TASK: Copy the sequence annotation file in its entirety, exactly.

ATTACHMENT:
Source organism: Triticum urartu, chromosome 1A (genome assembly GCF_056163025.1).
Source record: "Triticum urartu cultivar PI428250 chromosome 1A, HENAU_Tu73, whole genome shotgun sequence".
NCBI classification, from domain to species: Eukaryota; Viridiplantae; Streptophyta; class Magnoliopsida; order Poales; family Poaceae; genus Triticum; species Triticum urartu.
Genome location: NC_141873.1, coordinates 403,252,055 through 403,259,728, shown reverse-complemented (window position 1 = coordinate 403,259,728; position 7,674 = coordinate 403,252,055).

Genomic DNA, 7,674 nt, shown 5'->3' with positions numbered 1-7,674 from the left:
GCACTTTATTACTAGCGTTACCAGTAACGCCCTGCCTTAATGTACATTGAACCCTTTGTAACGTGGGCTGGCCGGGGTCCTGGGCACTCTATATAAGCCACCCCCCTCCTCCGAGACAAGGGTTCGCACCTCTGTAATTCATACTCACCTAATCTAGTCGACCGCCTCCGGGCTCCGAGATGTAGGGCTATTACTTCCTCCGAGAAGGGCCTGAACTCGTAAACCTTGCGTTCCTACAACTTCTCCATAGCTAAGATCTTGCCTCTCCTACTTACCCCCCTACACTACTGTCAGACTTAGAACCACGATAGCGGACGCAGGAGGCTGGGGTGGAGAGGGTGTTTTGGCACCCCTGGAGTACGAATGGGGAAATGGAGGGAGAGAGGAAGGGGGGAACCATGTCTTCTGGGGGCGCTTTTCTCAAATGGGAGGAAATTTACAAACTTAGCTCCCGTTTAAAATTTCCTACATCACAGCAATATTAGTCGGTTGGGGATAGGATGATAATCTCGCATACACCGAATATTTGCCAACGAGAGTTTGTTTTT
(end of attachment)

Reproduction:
Source organism: Triticum urartu, chromosome 1A (genome assembly GCF_056163025.1).
Source record: "Triticum urartu cultivar PI428250 chromosome 1A, HENAU_Tu73, whole genome shotgun sequence".
NCBI classification, from domain to species: Eukaryota; Viridiplantae; Streptophyta; class Magnoliopsida; order Poales; family Poaceae; genus Triticum; species Triticum urartu.
Genome location: NC_141873.1, coordinates 403,252,055 through 403,259,728, shown reverse-complemented (window position 1 = coordinate 403,259,728; position 7,674 = coordinate 403,252,055).

Genomic DNA, 7,674 nt, shown 5'->3' with positions numbered 1-7,674 from the left:
GCACTTTATTACTAGCGTTACCAGTAACGCCCTGCCTTAATGTACATTGAACCCTTTGTAACGTGGGCTGGCCGGGGTCCTGGGCACTCTATATAAGCCACCCCCCTCCTCCGAGACAAGGGTTCGCACCTCTGTAATTCATACTCACCTAATCTAGTCGACCGCCTCCGGGCTCCGAGATGTAGGGCTATTACTTCCTCCGAGAAGGGCCTGAACTCGTAAACCTTGCGTTCCTACAACTTCTCCATAGCTAAGATCTTGCCTCTCCTACTTACCCCCCTACACTACTGTCAGACTTAGAACCACGATAGCGGACGCAGGAGGCTGGGGTGGAGAGGGTGTTTTGGCACCCCTGGAGTACGAATGGGGAAATGGAGGGAGAGAGGAAGGGGGGAACCATGTCTTCTGGGGGCGCTTTTCTCAAATGGGAGGAAATTTACAAACTTAGCTCCCGTTTAAAATTTCCTACATCACAGCAATATTAGTCGGTTGGGGATAGGATGATAATCTCGCATACACCGAATATTTGCCAACGAGAGTTTGTTTTT